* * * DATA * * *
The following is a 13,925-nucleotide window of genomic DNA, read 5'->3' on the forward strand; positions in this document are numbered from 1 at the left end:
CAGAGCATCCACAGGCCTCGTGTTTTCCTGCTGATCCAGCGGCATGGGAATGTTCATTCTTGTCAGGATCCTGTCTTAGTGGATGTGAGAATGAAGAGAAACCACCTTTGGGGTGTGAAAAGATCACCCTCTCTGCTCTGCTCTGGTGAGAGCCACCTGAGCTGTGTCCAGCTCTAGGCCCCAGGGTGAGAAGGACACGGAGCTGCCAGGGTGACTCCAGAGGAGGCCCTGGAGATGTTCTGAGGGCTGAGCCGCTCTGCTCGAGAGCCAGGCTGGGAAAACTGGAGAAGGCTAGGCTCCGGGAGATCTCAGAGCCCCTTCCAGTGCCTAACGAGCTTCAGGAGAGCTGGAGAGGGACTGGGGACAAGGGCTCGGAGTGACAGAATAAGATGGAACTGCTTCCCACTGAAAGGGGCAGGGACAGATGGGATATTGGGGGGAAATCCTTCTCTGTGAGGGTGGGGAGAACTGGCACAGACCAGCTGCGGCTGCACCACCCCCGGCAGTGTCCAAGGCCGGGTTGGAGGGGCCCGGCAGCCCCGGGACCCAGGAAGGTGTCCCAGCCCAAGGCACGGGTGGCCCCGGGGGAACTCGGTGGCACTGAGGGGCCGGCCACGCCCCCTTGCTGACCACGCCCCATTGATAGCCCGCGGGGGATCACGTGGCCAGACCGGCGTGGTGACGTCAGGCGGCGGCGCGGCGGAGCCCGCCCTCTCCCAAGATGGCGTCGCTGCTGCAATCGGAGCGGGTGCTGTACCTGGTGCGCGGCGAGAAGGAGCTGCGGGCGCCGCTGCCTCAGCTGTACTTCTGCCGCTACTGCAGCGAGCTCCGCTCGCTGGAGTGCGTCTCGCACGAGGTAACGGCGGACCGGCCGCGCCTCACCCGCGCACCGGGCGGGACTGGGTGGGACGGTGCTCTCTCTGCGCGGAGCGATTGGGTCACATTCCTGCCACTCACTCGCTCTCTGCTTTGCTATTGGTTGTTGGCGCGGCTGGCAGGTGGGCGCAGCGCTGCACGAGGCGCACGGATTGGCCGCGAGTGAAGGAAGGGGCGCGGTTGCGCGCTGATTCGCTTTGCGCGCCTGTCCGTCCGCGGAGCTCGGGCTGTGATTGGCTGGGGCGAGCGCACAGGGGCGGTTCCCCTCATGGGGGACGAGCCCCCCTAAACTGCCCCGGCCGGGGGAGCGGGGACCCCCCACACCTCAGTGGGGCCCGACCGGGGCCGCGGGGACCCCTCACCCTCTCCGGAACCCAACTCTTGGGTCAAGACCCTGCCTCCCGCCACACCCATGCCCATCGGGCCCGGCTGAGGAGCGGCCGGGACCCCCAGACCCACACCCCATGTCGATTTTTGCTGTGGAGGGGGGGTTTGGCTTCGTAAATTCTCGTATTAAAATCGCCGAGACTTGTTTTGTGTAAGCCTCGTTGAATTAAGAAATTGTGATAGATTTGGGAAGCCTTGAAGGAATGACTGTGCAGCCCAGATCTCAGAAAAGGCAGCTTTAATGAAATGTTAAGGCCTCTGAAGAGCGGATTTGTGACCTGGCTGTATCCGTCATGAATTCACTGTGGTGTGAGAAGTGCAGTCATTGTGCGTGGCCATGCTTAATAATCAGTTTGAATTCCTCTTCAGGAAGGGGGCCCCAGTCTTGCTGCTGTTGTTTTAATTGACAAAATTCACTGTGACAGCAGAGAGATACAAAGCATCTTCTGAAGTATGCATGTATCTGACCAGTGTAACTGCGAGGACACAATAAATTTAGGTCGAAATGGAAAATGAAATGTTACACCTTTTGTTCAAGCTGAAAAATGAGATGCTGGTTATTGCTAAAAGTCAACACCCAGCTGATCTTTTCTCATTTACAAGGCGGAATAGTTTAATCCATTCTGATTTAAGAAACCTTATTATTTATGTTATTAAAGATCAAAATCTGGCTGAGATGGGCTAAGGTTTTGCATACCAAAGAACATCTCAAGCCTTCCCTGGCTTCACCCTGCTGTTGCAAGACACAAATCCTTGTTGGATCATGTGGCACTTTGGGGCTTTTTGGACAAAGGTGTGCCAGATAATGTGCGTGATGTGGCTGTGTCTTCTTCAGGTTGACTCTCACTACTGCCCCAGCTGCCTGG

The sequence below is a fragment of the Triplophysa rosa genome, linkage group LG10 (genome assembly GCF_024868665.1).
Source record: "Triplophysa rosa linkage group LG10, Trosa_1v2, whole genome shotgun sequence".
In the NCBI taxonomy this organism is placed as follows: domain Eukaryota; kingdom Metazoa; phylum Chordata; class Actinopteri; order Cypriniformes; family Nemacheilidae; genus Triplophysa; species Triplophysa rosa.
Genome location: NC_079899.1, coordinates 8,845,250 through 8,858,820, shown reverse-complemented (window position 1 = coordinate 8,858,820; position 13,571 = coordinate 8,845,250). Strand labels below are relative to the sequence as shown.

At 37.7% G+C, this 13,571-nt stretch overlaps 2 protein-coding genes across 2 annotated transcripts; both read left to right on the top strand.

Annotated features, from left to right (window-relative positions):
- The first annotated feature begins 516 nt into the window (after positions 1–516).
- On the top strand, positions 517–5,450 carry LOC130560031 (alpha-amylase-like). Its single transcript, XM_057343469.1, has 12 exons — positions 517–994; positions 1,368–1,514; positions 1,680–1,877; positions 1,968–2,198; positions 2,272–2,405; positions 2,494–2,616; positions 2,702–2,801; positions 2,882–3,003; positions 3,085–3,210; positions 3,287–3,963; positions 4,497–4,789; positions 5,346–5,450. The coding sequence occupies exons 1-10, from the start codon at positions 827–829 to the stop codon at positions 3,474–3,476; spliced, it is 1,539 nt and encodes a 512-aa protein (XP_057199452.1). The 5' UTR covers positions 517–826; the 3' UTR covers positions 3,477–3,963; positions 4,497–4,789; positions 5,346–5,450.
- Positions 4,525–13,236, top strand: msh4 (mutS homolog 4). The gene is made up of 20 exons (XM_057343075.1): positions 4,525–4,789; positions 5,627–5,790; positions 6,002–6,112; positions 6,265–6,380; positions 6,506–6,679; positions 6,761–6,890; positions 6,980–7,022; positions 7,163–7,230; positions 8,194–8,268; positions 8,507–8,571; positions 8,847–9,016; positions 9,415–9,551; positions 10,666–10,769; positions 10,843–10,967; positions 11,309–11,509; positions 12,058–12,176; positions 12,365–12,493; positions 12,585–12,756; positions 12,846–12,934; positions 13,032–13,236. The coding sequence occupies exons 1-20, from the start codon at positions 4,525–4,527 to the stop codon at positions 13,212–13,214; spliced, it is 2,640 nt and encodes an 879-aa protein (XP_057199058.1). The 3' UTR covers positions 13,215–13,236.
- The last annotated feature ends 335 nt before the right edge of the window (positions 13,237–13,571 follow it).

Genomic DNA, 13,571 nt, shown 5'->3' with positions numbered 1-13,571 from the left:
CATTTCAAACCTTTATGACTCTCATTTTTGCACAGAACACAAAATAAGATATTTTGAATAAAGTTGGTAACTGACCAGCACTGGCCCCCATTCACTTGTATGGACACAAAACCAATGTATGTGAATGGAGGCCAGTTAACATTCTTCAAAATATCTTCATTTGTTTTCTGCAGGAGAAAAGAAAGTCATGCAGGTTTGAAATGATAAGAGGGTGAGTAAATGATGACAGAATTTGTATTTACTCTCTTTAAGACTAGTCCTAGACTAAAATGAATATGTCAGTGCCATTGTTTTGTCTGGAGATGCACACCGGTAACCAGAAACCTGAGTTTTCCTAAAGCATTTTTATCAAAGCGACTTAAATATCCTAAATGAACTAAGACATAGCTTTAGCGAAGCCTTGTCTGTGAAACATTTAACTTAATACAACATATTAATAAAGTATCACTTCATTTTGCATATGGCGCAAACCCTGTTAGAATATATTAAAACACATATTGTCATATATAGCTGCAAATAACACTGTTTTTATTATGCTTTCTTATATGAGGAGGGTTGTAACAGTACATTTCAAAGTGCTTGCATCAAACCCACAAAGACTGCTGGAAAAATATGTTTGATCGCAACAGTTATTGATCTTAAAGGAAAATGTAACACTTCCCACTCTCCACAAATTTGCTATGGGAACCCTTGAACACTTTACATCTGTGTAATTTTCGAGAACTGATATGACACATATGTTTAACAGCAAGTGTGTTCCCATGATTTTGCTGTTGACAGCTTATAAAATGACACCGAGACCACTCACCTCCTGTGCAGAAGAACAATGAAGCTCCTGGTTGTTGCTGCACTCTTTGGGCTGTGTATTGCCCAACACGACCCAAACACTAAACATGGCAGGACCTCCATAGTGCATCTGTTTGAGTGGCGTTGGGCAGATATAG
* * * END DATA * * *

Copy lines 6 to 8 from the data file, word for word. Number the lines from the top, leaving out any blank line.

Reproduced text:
Genome location: NC_079899.1, coordinates 8,845,250 through 8,858,820, shown reverse-complemented (window position 1 = coordinate 8,858,820; position 13,571 = coordinate 8,845,250). Strand labels below are relative to the sequence as shown.

At 37.7% G+C, this 13,571-nt stretch overlaps 2 protein-coding genes across 2 annotated transcripts; both read left to right on the top strand.

Annotated features, from left to right (window-relative positions):